Parents who rely on packaged baby food for their infants are getting a concerning new glimpse at what’s inside some of the jars, pouches or grain products.
“Commercial baby foods are tainted with significant levels of toxic heavy metals, including arsenic, lead, cadmium and mercury,” according to a report released last week by a House Oversight subcommittee.
Such toxic heavy metals can impact a baby’s neurological development and long-term brain function, with exposure lowering IQ and increasing risk of future criminal and antisocial behavior in children, the report noted.
The investigation conducted by the subcommittee “revealed that manufacturers knowingly sell tainted baby food to unsuspecting parents, in spite of internal company test results showing high levels of toxic heavy metal, and without any warning labels whatsoever,” said Rep. Raja Krishnamoorthi, chairman of the Subcommittee on Economic and Consumer Policy, in a statement.
Rice in particular might not be a suitable ingredient for baby foods because it tested high in inorganic arsenic, the report noted.
'Dangerously high levels'
Congressional investigators asked seven of the largest U.S. baby food manufacturers to provide internal documents and test results.
Four of the companies — Nurture, Beech-Nut, Hain and Gerber — responded to the requests. Three others — Walmart, Campbell and Sprout Organic Foods — didn’t cooperate, leaving investigators “greatly concerned” about what they might be obscuring, the report noted.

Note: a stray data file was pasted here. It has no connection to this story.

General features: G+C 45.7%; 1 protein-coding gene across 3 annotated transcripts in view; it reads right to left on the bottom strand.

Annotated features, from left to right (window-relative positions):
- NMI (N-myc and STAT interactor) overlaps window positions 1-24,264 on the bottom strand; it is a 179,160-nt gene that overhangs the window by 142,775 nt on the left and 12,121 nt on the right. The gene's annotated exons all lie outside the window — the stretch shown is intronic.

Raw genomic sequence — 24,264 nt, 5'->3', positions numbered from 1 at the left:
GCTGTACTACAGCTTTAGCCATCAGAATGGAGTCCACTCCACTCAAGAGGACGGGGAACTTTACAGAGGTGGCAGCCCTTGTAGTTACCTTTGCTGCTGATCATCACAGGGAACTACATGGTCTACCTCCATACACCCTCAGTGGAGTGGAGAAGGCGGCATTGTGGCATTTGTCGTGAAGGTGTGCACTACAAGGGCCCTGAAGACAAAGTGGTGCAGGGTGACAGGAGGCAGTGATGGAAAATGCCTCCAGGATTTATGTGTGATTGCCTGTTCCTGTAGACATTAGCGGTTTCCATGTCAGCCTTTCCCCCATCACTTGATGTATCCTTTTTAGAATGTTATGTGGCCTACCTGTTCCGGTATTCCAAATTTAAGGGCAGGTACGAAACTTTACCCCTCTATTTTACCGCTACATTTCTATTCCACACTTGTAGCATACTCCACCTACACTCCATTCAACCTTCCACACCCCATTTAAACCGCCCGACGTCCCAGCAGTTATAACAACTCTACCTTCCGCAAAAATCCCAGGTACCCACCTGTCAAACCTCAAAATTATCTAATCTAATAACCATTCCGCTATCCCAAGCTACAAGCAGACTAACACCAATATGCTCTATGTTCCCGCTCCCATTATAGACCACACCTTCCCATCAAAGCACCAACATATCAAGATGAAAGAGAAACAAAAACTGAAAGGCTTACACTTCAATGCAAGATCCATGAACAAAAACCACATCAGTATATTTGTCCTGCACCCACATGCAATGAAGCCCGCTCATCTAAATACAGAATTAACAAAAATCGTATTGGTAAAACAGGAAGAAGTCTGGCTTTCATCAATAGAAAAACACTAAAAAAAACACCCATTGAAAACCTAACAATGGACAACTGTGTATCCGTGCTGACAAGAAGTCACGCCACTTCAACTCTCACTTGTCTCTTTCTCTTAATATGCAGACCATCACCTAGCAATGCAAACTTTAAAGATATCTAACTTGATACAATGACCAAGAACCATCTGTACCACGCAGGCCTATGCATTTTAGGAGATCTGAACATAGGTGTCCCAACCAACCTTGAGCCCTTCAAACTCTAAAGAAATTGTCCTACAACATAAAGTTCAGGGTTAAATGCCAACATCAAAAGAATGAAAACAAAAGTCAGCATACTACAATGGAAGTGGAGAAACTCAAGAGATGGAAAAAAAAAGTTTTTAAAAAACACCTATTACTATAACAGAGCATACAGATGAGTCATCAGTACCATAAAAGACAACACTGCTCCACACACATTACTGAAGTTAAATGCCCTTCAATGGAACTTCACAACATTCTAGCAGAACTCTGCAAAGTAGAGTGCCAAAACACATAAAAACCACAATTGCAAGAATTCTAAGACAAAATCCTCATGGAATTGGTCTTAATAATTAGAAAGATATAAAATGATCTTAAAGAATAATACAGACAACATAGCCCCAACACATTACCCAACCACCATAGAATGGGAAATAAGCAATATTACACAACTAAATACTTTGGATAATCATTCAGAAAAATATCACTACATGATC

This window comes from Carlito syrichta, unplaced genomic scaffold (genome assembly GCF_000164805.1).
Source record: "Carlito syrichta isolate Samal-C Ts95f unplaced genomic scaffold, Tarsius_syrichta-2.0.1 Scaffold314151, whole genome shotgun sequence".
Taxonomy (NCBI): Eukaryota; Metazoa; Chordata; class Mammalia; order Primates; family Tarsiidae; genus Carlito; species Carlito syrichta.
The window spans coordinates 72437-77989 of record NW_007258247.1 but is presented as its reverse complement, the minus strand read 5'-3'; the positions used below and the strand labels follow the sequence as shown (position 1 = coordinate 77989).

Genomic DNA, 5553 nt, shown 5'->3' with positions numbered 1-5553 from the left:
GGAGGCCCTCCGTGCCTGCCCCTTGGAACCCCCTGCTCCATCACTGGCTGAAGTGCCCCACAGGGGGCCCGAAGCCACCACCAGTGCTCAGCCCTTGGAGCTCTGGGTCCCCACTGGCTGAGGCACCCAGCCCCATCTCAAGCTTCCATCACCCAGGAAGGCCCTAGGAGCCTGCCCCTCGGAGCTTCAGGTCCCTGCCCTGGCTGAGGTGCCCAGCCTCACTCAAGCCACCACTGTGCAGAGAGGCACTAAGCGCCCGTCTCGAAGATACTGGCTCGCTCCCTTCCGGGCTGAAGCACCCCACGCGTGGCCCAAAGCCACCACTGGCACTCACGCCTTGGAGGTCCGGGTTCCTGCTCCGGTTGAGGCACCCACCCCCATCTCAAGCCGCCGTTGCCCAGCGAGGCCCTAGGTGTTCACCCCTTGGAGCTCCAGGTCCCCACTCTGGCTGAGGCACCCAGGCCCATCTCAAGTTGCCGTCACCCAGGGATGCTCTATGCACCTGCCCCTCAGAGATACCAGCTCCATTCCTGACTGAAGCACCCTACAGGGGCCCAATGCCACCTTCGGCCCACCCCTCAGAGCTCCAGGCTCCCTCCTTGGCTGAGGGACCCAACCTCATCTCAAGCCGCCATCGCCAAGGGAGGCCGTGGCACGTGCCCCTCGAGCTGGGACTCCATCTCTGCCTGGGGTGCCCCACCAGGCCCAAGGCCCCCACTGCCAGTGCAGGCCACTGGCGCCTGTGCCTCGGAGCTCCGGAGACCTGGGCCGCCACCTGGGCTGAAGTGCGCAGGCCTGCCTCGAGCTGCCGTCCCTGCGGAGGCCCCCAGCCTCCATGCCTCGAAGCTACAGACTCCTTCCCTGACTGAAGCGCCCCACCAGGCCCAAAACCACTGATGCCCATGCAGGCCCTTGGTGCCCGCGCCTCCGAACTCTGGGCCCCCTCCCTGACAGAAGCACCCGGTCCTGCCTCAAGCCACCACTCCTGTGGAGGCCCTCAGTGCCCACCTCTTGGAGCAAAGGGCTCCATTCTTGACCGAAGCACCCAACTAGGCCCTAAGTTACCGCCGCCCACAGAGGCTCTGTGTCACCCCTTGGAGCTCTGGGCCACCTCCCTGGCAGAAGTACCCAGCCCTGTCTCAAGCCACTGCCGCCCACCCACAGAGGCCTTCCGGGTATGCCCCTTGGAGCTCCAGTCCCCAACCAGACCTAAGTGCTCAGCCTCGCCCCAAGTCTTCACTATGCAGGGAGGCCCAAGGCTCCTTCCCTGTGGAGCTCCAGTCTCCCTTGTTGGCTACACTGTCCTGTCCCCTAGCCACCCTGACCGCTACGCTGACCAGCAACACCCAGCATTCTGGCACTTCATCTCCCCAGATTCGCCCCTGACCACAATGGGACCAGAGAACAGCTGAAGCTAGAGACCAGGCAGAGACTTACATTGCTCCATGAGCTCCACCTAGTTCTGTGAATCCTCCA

The investigation found internal company standards permit dangerously high levels of toxic heavy metals, and manufacturers have often sold foods that exceeded those levels.
They also “eclipse” the levels of such metals the government allows in bottled water, including up to 91 times the arsenic level, up to 177 times the lead level, up to 69 times the cadmium level, and up to five times the mercury level.
The report called on the U.S. Food and Drug Administration to set maximum levels of toxic heavy metals allowed in baby foods and require mandatory testing of the finished products.
Concern over heavy metals in baby food has existed for a long time and the findings aren’t surprising, said Dr. Leonardo Trasande, a pediatrics professor at NYU Grossman School of Medicine and director of the Center for the Investigation of Environmental Hazards at NYU Langone in New York City.
“Clearly we need better monitoring and testing of the food supply, especially for babies who pound for pound eat more food per body weight, so they have higher exposure and their developing organs are especially susceptible,” Trasande told TODAY.
“There are gaps in the regulatory framework… the reality is that the funding for the FDA is chiefly for drug studies and it is fair to say that resources for testing food in the comprehensive way that parents might prefer is not so easily available.”
In a statement, the FDA said it was reviewing the report’s findings and noted it “takes exposure to toxic elements in the food supply extremely seriously,” especially when it comes to children. Toxic elements like arsenic are present in the environment and enter the food supply through soil, water or air. Because they can't be completely removed, the FDA’s goal is to reduce exposure to toxic elements in foods “to the greatest extent feasible,” the agency said.